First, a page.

Productive people know what they need to do to stay focused on a task and complete it with minimal distraction in order to succeed. Here, 10 successful people explain why waiting for success is a mistake.

1. Kirsten Gillibrand, U.S. senator

According to Senator Gillibrand, who has authored the book Off the Sidelines: Raise Your Voice, Change the World, she knows what needs to be done each day, with the most important thing being picking up her children between 5 and 6 p.m. She arranges everything else around that one task. She says her most productive time is at night when she is in bed and can focus on an issue at hand.

2. John Legere, CEO of T-Mobile

John Legere says he remains productive because he makes a point to talk to people every minute of every day. He says that he gives his email out to all 3,000 of his retail stores so that all serious customer escalations come directly to him. He also watches Twitter and responds to customer comments. He says his productivity comes from listening to customers and employees.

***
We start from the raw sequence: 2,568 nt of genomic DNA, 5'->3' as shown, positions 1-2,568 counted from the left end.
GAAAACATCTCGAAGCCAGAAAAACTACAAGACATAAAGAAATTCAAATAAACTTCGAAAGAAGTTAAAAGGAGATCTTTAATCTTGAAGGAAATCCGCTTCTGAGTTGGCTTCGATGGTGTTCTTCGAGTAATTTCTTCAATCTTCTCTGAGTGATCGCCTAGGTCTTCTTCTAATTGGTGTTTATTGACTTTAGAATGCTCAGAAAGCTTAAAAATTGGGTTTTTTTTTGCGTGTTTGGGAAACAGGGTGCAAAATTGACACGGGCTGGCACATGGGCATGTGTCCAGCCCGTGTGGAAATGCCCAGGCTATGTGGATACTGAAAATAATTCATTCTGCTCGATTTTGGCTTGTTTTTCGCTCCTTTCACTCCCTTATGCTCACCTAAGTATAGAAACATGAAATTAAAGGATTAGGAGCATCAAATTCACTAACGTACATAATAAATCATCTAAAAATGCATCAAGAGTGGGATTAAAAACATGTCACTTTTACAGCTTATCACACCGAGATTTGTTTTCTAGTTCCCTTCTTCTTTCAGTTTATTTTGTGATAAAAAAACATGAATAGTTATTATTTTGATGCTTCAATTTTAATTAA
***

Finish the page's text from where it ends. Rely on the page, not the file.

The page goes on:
3. Tim Ferriss, author

Tim Ferriss says that the secret to his productivity is simple--no email in the morning. He says that the majority of people can get 80 to 90 percent of their work done before they open emails and suggests that opening email before completing the majority of the tasks can take their mind off of things they are currently working on. By waiting until later in the day to open emails, it is easier to focus on the needs from the day before, moving to-do items in email to later in the day or the next day.

4. Bobbi Brown, cosmetics executive